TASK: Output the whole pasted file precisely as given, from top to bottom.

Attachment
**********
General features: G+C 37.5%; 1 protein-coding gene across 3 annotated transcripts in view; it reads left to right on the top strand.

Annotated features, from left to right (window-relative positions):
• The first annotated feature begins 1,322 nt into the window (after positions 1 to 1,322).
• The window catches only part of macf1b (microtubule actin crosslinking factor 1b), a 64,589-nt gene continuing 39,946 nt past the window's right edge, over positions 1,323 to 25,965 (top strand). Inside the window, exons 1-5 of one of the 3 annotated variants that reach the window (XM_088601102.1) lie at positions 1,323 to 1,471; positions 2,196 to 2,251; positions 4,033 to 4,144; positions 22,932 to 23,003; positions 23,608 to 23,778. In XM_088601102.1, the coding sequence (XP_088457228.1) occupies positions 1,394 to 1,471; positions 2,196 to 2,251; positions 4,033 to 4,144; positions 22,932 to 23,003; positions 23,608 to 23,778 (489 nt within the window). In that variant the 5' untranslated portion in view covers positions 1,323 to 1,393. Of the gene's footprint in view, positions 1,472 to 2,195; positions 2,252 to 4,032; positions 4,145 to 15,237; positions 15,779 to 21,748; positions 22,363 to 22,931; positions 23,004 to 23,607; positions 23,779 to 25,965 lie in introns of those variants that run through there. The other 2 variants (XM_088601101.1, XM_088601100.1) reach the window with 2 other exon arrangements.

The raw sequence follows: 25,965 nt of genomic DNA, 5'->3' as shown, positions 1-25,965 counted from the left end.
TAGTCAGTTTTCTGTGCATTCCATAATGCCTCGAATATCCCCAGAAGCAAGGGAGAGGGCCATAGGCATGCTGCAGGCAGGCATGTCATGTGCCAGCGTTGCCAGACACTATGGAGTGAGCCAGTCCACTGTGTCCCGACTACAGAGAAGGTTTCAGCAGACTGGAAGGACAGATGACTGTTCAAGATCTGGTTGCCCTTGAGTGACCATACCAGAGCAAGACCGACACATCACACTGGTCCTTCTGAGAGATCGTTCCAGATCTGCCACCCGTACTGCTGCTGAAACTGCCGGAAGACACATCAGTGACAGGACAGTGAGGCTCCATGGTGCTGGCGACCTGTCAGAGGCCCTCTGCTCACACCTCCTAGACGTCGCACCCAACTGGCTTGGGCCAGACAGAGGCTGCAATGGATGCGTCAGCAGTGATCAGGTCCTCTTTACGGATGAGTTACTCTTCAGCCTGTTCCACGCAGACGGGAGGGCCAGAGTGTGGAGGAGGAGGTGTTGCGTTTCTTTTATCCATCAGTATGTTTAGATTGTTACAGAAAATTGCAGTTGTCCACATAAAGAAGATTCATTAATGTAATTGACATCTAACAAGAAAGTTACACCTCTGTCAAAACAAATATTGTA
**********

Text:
General features: G+C 37.5%; 1 protein-coding gene across 3 annotated transcripts in view; it reads left to right on the top strand.

Annotated features, from left to right (window-relative positions):
• The first annotated feature begins 1,322 nt into the window (after positions 1 to 1,322).
• The window catches only part of macf1b (microtubule actin crosslinking factor 1b), a 64,589-nt gene continuing 39,946 nt past the window's right edge, over positions 1,323 to 25,965 (top strand). Inside the window, exons 1-5 of one of the 3 annotated variants that reach the window (XM_088601102.1) lie at positions 1,323 to 1,471; positions 2,196 to 2,251; positions 4,033 to 4,144; positions 22,932 to 23,003; positions 23,608 to 23,778. In XM_088601102.1, the coding sequence (XP_088457228.1) occupies positions 1,394 to 1,471; positions 2,196 to 2,251; positions 4,033 to 4,144; positions 22,932 to 23,003; positions 23,608 to 23,778 (489 nt within the window). In that variant the 5' untranslated portion in view covers positions 1,323 to 1,393. Of the gene's footprint in view, positions 1,472 to 2,195; positions 2,252 to 4,032; positions 4,145 to 15,237; positions 15,779 to 21,748; positions 22,363 to 22,931; positions 23,004 to 23,607; positions 23,779 to 25,965 lie in introns of those variants that run through there. The other 2 variants (XM_088601101.1, XM_088601100.1) reach the window with 2 other exon arrangements.

The raw sequence follows: 25,965 nt of genomic DNA, 5'->3' as shown, positions 1-25,965 counted from the left end.
TAGTCAGTTTTCTGTGCATTCCATAATGCCTCGAATATCCCCAGAAGCAAGGGAGAGGGCCATAGGCATGCTGCAGGCAGGCATGTCATGTGCCAGCGTTGCCAGACACTATGGAGTGAGCCAGTCCACTGTGTCCCGACTACAGAGAAGGTTTCAGCAGACTGGAAGGACAGATGACTGTTCAAGATCTGGTTGCCCTTGAGTGACCATACCAGAGCAAGACCGACACATCACACTGGTCCTTCTGAGAGATCGTTCCAGATCTGCCACCCGTACTGCTGCTGAAACTGCCGGAAGACACATCAGTGACAGGACAGTGAGGCTCCATGGTGCTGGCGACCTGTCAGAGGCCCTCTGCTCACACCTCCTAGACGTCGCACCCAACTGGCTTGGGCCAGACAGAGGCTGCAATGGATGCGTCAGCAGTGATCAGGTCCTCTTTACGGATGAGTTACTCTTCAGCCTGTTCCACGCAGACGGGAGGGCCAGAGTGTGGAGGAGGAGGTGTTGCGTTTCTTTTATCCATCAGTATGTTTAGATTGTTACAGAAAATTGCAGTTGTCCACATAAAGAAGATTCATTAATGTAATTGACATCTAACAAGAAAGTTACACCTCTGTCAAAACAAATATTGTA